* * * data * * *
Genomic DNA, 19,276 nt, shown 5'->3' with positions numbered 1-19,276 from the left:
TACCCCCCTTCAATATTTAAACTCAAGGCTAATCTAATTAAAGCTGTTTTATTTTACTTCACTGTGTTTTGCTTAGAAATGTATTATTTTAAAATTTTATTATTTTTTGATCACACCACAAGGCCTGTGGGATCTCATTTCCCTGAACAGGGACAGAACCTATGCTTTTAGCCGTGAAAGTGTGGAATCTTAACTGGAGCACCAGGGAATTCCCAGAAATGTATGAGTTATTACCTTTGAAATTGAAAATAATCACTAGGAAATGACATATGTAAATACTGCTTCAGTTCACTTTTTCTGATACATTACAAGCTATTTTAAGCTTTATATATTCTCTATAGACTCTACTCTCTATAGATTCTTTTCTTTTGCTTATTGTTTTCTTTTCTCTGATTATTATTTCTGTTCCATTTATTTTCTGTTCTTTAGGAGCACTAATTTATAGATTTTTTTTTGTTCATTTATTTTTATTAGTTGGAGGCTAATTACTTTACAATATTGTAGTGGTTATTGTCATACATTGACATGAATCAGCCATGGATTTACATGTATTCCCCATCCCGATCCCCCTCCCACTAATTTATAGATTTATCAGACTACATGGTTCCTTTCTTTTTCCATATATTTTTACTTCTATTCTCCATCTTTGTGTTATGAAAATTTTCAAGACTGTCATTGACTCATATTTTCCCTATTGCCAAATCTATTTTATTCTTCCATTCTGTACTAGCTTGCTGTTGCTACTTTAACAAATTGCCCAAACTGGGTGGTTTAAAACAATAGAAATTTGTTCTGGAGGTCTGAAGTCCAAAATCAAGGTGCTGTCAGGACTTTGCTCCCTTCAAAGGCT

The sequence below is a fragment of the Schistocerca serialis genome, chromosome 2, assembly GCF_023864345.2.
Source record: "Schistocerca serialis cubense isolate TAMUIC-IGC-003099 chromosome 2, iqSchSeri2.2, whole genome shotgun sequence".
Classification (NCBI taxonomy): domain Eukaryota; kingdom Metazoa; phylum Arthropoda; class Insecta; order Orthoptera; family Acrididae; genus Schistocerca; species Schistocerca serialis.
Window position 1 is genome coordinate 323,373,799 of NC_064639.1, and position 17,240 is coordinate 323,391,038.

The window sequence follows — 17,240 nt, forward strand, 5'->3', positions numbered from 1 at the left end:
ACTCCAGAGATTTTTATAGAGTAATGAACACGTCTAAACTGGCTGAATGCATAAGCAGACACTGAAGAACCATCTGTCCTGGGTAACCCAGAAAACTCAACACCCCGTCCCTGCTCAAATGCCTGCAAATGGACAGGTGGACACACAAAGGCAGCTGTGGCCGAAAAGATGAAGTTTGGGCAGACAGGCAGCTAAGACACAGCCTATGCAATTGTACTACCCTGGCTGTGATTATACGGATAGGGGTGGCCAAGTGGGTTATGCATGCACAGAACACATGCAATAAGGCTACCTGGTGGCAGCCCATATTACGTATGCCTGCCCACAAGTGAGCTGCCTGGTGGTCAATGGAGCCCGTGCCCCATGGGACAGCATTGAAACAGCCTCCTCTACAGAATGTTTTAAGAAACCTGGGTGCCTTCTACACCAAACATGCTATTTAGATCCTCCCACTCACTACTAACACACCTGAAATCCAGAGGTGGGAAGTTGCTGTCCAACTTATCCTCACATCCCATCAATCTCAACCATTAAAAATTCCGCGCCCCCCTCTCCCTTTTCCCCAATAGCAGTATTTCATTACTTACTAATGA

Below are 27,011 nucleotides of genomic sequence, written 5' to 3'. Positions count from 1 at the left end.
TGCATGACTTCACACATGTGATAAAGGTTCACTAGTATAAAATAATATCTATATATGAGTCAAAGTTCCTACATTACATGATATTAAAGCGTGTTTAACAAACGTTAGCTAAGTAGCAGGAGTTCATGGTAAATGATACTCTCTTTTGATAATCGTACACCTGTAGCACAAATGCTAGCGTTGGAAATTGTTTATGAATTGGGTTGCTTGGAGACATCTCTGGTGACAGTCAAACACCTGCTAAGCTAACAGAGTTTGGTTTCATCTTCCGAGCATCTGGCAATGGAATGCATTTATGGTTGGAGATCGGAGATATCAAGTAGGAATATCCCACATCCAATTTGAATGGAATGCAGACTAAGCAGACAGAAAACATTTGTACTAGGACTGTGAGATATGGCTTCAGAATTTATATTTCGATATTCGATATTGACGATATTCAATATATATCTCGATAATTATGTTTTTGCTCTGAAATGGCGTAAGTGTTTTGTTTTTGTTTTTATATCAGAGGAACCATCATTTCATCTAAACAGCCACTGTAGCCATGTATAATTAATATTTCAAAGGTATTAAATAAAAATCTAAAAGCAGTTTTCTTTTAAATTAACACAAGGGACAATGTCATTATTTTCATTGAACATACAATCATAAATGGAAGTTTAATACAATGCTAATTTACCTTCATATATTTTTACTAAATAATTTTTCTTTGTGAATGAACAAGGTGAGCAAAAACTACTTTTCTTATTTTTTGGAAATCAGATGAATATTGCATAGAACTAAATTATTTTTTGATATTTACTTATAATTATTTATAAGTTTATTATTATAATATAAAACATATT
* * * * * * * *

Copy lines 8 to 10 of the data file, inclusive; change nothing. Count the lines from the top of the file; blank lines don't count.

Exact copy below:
ACTCCAGAGATTTTTATAGAGTAATGAACACGTCTAAACTGGCTGAATGCATAAGCAGACACTGAAGAACCATCTGTCCTGGGTAACCCAGAAAACTCAACACCCCGTCCCTGCTCAAATGCCTGCAAATGGACAGGTGGACACACAAAGGCAGCTGTGGCCGAAAAGATGAAGTTTGGGCAGACAGGCAGCTAAGACACAGCCTATGCAATTGTACTACCCTGGCTGTGATTATACGGATAGGGGTGGCCAAGTGGGTTATGCATGCACAGAACACATGCAATAAGGCTACCTGGTGGCAGCCCATATTACGTATGCCTGCCCACAAGTGAGCTGCCTGGTGGTCAATGGAGCCCGTGCCCCATGGGACAGCATTGAAACAGCCTCCTCTACAGAATGTTTTAAGAAACCTGGGTGCCTTCTACACCAAACATGCTATTTAGATCCTCCCACTCACTACTAACACACCTGAAATCCAGAGGTGGGAAGTTGCTGTCCAACTTATCCTCACATCCCATCAATCTCAACCATTAAAAATTCCGCGCCCCCCTCTCCCTTTTCCCCAATAGCAGTATTTCATTACTTACTAATGA

Below are 27,011 nucleotides of genomic sequence, written 5' to 3'. Positions count from 1 at the left end.
TGCATGACTTCACACATGTGATAAAGGTTCACTAGTATAAAATAATATCTATATATGAGTCAAAGTTCCTACATTACATGATATTAAAGCGTGTTTAACAAACGTTAGCTAAGTAGCAGGAGTTCATGGTAAATGATACTCTCTTTTGATAATCGTACACCTGTAGCACAAATGCTAGCGTTGGAAATTGTTTATGAATTGGGTTGCTTGGAGACATCTCTGGTGACAGTCAAACACCTGCTAAGCTAACAGAGTTTGGTTTCATCTTCCGAGCATCTGGCAATGGAATGCATTTATGGTTGGAGATCGGAGATATCAAGTAGGAATATCCCACATCCAATTTGAATGGAATGCAGACTAAGCAGACAGAAAACATTTGTACTAGGACTGTGAGATATGGCTTCAGAATTTATATTTCGATATTCGATATTGACGATATTCAATATATATCTCGATAATTATGTTTTTGCTCTGAAATGGCGTAAGTGTTTTGTTTTTGTTTTTATATCAGAGGAACCATCATTTCATCTAAACAGCCACTGTAGCCATGTATAATTAATATTTCAAAGGTATTAAATAAAAATCTAAAAGCAGTTTTCTTTTAAATTAACACAAGGGACAATGTCATTATTTTCATTGAACATACAATCATAAATGGAAGTTTAATACAATGCTAATTTACCTTCATATATTTTTACTAAATAATTTTTCTTTGTGAATGAACAAGGTGAGCAAAAACTACTTTTCTTATTTTTTGGAAATCAGATGAATATTGCATAGAACTAAATTATTTTTTGATATTTACTTATAATTATTTATAAGTTTATTATTATAATATAAAACATATT